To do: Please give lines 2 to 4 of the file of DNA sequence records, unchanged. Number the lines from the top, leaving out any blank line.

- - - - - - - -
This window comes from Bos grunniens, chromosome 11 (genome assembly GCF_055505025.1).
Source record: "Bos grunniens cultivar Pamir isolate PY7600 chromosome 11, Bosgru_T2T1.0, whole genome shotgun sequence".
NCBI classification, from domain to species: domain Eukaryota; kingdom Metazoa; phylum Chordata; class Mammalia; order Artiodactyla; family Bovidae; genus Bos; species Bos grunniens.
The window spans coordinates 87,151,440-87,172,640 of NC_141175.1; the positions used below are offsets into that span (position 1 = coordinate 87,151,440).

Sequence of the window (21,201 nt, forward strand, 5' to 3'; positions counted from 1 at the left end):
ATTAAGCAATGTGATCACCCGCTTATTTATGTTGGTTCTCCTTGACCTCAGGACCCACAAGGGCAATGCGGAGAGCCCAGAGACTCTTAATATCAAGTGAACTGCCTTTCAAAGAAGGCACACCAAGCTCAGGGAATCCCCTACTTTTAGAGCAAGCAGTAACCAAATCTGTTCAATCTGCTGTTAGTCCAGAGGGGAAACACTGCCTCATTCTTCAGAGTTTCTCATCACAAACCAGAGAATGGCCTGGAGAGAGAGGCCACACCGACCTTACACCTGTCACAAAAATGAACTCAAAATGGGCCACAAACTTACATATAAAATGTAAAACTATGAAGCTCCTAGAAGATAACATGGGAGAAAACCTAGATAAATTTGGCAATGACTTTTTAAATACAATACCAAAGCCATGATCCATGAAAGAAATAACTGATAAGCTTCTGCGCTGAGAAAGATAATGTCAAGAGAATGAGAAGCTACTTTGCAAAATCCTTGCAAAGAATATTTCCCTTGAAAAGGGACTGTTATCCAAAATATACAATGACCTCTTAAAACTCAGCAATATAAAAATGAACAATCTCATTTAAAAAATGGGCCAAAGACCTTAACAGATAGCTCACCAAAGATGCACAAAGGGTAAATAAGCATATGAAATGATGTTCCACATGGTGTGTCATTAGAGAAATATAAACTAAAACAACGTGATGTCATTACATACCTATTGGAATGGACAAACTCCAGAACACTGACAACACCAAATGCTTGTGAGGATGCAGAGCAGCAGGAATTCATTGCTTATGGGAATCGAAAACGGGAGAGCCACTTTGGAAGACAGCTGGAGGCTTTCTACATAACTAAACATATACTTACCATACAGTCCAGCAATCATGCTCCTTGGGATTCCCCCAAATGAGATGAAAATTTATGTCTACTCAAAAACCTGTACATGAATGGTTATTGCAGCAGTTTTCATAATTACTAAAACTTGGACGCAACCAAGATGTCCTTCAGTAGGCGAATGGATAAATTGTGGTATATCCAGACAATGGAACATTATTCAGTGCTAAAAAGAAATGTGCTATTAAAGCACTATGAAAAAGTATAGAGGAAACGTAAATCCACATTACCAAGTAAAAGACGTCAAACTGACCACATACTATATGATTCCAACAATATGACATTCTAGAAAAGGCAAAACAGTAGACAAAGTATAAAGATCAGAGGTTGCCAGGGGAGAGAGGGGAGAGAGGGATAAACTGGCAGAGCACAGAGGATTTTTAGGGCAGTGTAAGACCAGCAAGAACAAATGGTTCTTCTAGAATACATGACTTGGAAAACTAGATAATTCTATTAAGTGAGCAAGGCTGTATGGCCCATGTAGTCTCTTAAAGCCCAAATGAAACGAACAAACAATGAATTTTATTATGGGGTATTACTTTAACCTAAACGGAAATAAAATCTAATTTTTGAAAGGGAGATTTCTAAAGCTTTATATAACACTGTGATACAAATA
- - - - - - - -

Source record: "Bos grunniens cultivar Pamir isolate PY7600 chromosome 11, Bosgru_T2T1.0, whole genome shotgun sequence".
NCBI classification, from domain to species: domain Eukaryota; kingdom Metazoa; phylum Chordata; class Mammalia; order Artiodactyla; family Bovidae; genus Bos; species Bos grunniens.
The window spans coordinates 87,151,440-87,172,640 of NC_141175.1; the positions used below are offsets into that span (position 1 = coordinate 87,151,440).